Can Artificial Intelligence Outsmart Cities?

June 06, 2017

Artificial intelligence (AI) is a natural fit for the smart cities movement. Just consider the billions of data points bouncing through a maze of intertwined city departments, magnified exponentially by all aspects of the Internet of Things (IoT).

It could be argued that AI will eventually be the reason cities are truly smart. However, until then, the “smartness” in many cities is more about the capturing data exhaust, rather than gaining insight from it.

The power of AI in the healthcare industry has been in its ability to aggregate billions of data points from medical cases, scholarly journals, drug trials and qualitative input from physicians and surgeons to derive  insights that humans alone could not achieve.

In this setting, success is determined by the health of the patient. In some cases, the improvement is quite dramatic; in others, it’s a matter of extending lifespan with some improvement in quality of life. Whether it’s used to reduce cost or improve treatment, AI is a patient-centric strategy.

So to what degree are cities able to get similar outcomes from AI, changing “patients” to “citizens” looking for improved quality of life in their urban environs?

One could argue that the intelligence needed to make AI work in this situation should include “citizen-generated” information, just as much as other sources. (I know many will argue that IoT feeds indirectly reflect the citizenry. But this is much like saying that my energy bills reflect how much I like cooking versus using my treadmill.)

It also begs the question of where data analytics leaves off and artificial intelligence begins. At what point does a city need to invest in cognitive computing, machine learning and AI?

One city CTO described investing in AI for basic data analytics as the equivalent of using a “chainsaw to carve your turkey.” And in tight economic times, urban taxpayers want to be sure that investments in artificial intelligence provide a tangible return.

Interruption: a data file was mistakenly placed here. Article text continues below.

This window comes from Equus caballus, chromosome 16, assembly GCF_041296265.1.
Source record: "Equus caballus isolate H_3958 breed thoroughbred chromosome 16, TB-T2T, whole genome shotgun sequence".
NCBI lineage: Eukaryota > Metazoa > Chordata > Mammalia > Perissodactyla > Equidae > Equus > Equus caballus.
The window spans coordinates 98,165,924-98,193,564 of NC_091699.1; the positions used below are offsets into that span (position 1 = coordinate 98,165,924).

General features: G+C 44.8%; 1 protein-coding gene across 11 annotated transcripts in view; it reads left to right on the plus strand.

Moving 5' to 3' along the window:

Mayors and city councils want to be sure that AI technology can in fact outsmart the human technologists.

Most reasonably minded AI and data science professionals will tell us the biggest challenge is knowing what insights the city wants to gather in advance of the initiative. Some deployments fail because the task simply isn’t feasible, and in some cases, the investment magnifies the fact that data was totally unrelated and would likely remain so.

In other cases the resulting insight can outsmart the city. In this case, the intelligence is good but the city can’t afford to implement the recommended solution, or doesn’t have the skillsets to address the problem.

This goes back to the primary question that needs to be asked: “Will we be prepared to — and can we afford to — execute on the findings in a timely fashion?”

Nary a city official wants to explain to voters that the AI investment produced some extremely compelling findings, but unfortunately, the solutions are financially unattainable.

Frank Cutitta is the Editor-at-Large of Smart & Resilient Cities.

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